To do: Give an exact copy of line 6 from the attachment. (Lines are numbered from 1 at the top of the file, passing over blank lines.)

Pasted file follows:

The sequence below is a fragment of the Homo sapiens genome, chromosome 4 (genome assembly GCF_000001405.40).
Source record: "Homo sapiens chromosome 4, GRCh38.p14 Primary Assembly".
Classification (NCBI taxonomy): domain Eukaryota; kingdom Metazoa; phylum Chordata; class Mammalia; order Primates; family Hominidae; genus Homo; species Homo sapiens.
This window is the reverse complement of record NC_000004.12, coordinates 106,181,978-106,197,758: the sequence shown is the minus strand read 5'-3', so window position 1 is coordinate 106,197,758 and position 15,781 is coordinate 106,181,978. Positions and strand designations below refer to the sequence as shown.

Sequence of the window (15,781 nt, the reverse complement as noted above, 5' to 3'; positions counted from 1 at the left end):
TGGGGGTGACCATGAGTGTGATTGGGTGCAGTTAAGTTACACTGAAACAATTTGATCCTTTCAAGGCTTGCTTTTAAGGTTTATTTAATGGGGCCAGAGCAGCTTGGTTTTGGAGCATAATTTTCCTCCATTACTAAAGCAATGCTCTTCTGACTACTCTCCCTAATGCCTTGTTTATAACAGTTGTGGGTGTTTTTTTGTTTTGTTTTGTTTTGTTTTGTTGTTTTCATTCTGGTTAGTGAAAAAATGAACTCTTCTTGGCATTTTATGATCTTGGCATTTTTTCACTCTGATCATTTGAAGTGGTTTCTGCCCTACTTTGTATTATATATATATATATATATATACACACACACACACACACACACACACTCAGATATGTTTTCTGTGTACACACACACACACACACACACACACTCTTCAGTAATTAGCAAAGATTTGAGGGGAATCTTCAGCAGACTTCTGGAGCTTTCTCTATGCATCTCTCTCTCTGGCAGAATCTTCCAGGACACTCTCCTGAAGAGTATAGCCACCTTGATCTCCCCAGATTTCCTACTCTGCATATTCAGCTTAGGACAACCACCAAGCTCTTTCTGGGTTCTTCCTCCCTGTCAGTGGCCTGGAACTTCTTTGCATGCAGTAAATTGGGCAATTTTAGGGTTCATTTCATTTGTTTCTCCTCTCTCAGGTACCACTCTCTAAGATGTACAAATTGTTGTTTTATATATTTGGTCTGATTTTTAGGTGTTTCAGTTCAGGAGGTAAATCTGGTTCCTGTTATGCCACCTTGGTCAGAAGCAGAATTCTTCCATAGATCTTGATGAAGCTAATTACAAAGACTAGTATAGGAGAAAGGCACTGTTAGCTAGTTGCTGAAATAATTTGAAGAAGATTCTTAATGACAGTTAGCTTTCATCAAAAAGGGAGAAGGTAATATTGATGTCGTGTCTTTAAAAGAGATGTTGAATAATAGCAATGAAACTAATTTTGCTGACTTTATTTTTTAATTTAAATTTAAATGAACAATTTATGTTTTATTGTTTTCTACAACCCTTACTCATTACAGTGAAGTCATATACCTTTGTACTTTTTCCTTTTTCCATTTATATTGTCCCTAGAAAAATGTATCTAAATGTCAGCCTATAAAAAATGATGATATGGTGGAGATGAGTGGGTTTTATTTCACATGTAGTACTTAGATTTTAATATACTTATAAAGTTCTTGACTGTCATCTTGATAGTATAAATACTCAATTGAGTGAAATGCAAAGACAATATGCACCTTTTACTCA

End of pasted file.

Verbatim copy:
TGGGGGTGACCATGAGTGTGATTGGGTGCAGTTAAGTTACACTGAAACAATTTGATCCTTTCAAGGCTTGCTTTTAAGGTTTATTTAATGGGGCCAGAGCAGCTTGGTTTTGGAGCATAATTTTCCTCCATTACTAAAGCAATGCTCTTCTGACTACTCTCCCTAATGCCTTGTTTATAACAGTTGTGGGTGTTTTTTTGTTTTGTTTTGTTTTGTTTTGTTGTTTTCATTCTGGTTAGTGAAAAAATGAACTCTTCTTGGCATTTTATGATCTTGGCATTTTTTCACTCTGATCATTTGAAGTGGTTTCTGCCCTACTTTGTATTATATATATATATATATATATACACACACACACACACACACACACACTCAGATATGTTTTCTGTGTACACACACACACACACACACACACACTCTTCAGTAATTAGCAAAGATTTGAGGGGAATCTTCAGCAGACTTCTGGAGCTTTCTCTATGCATCTCTCTCTCTGGCAGAATCTTCCAGGACACTCTCCTGAAGAGTATAGCCACCTTGATCTCCCCAGATTTCCTACTCTGCATATTCAGCTTAGGACAACCACCAAGCTCTTTCTGGGTTCTTCCTCCCTGTCAGTGGCCTGGAACTTCTTTGCATGCAGTAAATTGGGCAATTTTAGGGTTCATTTCATTTGTTTCTCCTCTCTCAGGTACCACTCTCTAAGATGTACAAATTGTTGTTTTATATATTTGGTCTGATTTTTAGGTGTTTCAGTTCAGGAGGTAAATCTGGTTCCTGTTATGCCACCTTGGTCAGAAGCAGAATTCTTCCATAGATCTTGATGAAGCTAATTACAAAGACTAGTATAGGAGAAAGGCACTGTTAGCTAGTTGCTGAAATAATTTGAAGAAGATTCTTAATGACAGTTAGCTTTCATCAAAAAGGGAGAAGGTAATATTGATGTCGTGTCTTTAAAAGAGATGTTGAATAATAGCAATGAAACTAATTTTGCTGACTTTATTTTTTAATTTAAATTTAAATGAACAATTTATGTTTTATTGTTTTCTACAACCCTTACTCATTACAGTGAAGTCATATACCTTTGTACTTTTTCCTTTTTCCATTTATATTGTCCCTAGAAAAATGTATCTAAATGTCAGCCTATAAAAAATGATGATATGGTGGAGATGAGTGGGTTTTATTTCACATGTAGTACTTAGATTTTAATATACTTATAAAGTTCTTGACTGTCATCTTGATAGTATAAATACTCAATTGAGTGAAATGCAAAGACAATATGCACCTTTTACTCA